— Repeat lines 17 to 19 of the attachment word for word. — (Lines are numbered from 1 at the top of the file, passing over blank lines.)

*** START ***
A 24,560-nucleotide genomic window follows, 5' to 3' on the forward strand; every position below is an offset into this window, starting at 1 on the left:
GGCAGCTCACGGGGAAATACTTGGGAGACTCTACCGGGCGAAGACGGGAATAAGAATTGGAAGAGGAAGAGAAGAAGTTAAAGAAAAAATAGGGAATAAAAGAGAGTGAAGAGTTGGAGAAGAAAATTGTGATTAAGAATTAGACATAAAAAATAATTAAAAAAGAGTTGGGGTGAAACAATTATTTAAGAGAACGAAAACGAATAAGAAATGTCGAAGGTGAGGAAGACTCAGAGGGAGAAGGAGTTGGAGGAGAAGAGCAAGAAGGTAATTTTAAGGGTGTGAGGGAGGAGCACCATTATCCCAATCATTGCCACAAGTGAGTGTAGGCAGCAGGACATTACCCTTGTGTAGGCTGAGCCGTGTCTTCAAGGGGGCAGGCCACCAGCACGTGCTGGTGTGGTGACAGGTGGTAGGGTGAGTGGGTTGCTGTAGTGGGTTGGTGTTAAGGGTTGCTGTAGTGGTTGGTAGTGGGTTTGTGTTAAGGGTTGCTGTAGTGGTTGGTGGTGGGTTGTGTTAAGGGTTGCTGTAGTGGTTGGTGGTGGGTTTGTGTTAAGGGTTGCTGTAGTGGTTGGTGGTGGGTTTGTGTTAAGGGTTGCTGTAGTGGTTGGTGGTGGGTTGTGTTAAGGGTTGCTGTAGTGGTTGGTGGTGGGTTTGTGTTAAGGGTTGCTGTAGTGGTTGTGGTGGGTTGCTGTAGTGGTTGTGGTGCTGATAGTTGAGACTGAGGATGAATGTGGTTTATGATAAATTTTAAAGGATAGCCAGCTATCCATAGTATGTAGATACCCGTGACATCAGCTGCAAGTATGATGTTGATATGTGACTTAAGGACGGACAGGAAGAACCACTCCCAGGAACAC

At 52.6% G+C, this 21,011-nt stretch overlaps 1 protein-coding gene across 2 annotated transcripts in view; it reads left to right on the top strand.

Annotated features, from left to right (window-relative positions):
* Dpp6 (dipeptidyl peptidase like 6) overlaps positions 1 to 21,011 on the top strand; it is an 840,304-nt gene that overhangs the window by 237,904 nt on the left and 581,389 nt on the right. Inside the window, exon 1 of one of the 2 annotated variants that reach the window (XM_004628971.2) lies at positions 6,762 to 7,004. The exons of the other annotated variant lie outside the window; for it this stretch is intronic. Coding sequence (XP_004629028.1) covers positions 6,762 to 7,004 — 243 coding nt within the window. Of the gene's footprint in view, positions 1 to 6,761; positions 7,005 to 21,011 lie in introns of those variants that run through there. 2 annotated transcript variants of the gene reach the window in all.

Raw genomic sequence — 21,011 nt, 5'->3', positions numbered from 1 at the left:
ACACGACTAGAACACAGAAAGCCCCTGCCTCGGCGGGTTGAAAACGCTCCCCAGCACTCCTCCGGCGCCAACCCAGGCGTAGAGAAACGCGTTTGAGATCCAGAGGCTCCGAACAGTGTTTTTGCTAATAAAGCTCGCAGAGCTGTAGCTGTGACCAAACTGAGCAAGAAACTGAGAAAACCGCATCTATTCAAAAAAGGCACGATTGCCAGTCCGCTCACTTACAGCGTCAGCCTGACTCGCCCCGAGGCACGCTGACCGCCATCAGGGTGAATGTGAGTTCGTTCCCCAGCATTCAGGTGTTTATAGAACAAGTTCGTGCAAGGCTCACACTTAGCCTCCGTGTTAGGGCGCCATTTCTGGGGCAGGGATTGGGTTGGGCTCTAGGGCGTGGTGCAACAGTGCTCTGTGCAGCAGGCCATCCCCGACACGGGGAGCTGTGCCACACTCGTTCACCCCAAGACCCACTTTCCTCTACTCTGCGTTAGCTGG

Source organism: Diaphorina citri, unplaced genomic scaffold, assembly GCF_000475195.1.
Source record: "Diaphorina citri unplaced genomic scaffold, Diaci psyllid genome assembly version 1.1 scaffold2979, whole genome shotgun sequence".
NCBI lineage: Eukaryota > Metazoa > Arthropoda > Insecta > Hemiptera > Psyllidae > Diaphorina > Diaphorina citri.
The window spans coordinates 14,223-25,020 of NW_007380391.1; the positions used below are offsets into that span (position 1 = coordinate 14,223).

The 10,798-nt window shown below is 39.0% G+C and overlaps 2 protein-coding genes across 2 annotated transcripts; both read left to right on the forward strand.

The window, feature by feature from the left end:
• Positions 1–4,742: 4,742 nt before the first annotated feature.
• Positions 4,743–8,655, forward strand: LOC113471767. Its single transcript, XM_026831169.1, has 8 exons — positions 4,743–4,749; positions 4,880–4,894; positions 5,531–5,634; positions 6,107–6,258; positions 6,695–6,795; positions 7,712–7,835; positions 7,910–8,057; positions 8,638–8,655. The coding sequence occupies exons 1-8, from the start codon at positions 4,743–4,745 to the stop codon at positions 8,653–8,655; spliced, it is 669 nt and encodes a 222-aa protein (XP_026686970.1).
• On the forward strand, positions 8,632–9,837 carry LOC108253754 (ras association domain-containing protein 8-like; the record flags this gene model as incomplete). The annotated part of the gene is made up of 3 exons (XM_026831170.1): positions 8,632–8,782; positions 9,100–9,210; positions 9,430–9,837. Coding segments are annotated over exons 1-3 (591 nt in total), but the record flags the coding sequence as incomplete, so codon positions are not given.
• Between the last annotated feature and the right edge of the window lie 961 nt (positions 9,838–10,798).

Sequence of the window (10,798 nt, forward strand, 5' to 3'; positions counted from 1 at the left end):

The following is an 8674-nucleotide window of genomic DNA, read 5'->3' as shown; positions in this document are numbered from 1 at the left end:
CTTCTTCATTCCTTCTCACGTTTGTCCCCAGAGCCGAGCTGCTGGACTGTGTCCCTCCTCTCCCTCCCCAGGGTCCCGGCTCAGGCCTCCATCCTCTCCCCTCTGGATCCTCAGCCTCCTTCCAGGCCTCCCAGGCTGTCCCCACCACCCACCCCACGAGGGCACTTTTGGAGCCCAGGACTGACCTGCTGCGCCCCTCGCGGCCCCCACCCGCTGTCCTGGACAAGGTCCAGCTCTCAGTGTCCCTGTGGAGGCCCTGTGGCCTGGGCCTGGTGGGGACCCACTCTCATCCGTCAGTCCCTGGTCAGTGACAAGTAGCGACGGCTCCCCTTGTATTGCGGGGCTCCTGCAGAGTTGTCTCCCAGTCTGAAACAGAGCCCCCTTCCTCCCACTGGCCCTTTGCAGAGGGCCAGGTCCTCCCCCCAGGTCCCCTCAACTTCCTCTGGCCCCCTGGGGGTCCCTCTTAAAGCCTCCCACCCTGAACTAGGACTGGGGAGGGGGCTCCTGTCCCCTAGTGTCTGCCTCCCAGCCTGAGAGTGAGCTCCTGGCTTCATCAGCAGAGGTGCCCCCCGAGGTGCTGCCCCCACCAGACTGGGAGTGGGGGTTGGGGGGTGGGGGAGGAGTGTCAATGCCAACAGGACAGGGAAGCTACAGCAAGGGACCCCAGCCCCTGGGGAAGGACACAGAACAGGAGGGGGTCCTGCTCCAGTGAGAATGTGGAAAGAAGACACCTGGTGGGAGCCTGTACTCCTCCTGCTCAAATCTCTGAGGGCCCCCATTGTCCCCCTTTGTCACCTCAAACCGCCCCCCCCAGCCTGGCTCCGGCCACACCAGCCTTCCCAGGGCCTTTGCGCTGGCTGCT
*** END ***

• Between the last annotated feature and the right edge of the window lie 961 nt (positions 9,838–10,798).

Sequence of the window (10,798 nt, forward strand, 5' to 3'; positions counted from 1 at the left end):

The following is an 8674-nucleotide window of genomic DNA, read 5'->3' as shown; positions in this document are numbered from 1 at the left end: